The method itself includes instantiating a plurality of database instances, at least one per port group, and associating them with ports. A particular database instance includes at least a unique identifier that distinguishes it from other database instances for messaging, such as receiving queries. The database instance includes one or more tables of sample data collected during the test, the tables residing in the solid-state memory on the processing card. Optionally, if a pooled memory space were available, the database instances could share the pooled memory space. Solid-state memory is specified to avoid the latencies of rotating memory that are experienced during database access and transaction locking. A particular database further includes two interfaces: an API interface that updates and adds to the tables during the test; and a query processing interface. The query processing interface can be used either during or after the test. It receives queries, for instance, SQL queries. It selects the sample data responses to the queries and returns the selected sample data. The method further automatically retrieving sample data related to the associated ports during the test and using the API interfaces to add the retrieved sample data to the tables. The method further includes receiving at a plurality of the database instance at least one query via the query processing interfaces, selecting the sample data responsive to the query, and returning the selected sample data during or after the test.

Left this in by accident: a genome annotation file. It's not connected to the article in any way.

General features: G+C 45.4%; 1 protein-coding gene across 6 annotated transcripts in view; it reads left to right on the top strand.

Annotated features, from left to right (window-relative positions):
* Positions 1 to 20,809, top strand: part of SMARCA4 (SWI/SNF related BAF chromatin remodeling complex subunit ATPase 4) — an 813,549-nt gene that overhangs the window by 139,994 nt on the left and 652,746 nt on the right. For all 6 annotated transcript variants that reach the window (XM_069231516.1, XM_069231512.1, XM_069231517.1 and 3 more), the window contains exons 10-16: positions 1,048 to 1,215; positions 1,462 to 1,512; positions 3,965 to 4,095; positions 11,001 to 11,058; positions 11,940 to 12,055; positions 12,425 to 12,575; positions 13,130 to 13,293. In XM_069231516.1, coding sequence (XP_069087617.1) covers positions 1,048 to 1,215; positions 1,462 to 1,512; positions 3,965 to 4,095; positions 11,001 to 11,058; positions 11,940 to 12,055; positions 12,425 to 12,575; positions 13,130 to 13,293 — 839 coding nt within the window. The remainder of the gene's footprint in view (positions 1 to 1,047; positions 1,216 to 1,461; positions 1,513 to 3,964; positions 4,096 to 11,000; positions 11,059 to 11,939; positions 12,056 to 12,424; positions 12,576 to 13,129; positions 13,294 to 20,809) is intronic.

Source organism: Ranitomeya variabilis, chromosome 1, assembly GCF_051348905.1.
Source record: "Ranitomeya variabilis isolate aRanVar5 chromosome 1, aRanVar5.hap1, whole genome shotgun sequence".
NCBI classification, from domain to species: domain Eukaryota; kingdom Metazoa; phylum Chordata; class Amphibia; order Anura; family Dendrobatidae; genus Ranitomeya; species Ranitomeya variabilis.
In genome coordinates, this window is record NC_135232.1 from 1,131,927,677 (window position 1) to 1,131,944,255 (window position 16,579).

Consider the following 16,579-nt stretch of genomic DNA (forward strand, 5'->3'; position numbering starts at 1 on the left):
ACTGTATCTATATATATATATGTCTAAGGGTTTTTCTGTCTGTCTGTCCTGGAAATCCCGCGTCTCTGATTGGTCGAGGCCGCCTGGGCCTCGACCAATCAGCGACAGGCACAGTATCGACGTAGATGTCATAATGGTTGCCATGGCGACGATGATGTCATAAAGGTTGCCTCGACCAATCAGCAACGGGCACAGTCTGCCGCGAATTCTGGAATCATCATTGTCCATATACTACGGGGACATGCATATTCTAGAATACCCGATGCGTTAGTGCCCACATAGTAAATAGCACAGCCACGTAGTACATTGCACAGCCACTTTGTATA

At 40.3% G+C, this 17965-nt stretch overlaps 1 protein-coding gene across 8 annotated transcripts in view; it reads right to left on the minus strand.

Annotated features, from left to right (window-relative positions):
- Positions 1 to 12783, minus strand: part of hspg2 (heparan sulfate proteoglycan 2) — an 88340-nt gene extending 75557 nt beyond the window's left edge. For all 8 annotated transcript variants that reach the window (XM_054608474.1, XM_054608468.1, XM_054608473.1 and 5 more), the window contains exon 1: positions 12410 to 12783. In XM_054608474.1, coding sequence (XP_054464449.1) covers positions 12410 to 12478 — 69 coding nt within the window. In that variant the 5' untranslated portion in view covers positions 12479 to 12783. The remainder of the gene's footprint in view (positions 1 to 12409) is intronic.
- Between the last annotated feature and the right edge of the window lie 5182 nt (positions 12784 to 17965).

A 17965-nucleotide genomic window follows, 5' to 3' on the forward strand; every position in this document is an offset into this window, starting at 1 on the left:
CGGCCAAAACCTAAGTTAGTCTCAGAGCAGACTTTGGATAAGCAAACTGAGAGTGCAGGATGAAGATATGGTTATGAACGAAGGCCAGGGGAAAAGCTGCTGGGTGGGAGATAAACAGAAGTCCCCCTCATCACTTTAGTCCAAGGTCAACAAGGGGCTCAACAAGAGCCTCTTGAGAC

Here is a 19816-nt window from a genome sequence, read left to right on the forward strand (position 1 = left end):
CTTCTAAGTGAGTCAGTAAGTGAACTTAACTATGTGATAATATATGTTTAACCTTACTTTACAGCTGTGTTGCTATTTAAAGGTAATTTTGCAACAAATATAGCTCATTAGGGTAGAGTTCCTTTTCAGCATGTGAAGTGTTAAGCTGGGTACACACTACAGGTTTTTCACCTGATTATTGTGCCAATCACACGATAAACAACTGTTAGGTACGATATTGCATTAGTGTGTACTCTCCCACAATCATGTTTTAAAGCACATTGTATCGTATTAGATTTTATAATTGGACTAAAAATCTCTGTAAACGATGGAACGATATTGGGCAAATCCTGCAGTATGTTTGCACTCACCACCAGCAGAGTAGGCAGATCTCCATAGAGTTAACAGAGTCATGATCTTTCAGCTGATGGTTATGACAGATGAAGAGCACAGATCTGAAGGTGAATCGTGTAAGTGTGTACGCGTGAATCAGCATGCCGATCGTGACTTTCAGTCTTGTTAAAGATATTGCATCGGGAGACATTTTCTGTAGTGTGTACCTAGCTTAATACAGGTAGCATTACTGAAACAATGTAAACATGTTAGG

In some embodiments, the processing cards further include a specialized logic device to process test frame data to send to or to receive from the DUT during the test. The specialized logic device is coupled in communication between the processor and the ports. It updates counters during the test frame data processing. The method further includes periodically collecting the sample data from the counters and adds the sample data to the tables or updates the tables via the API interface.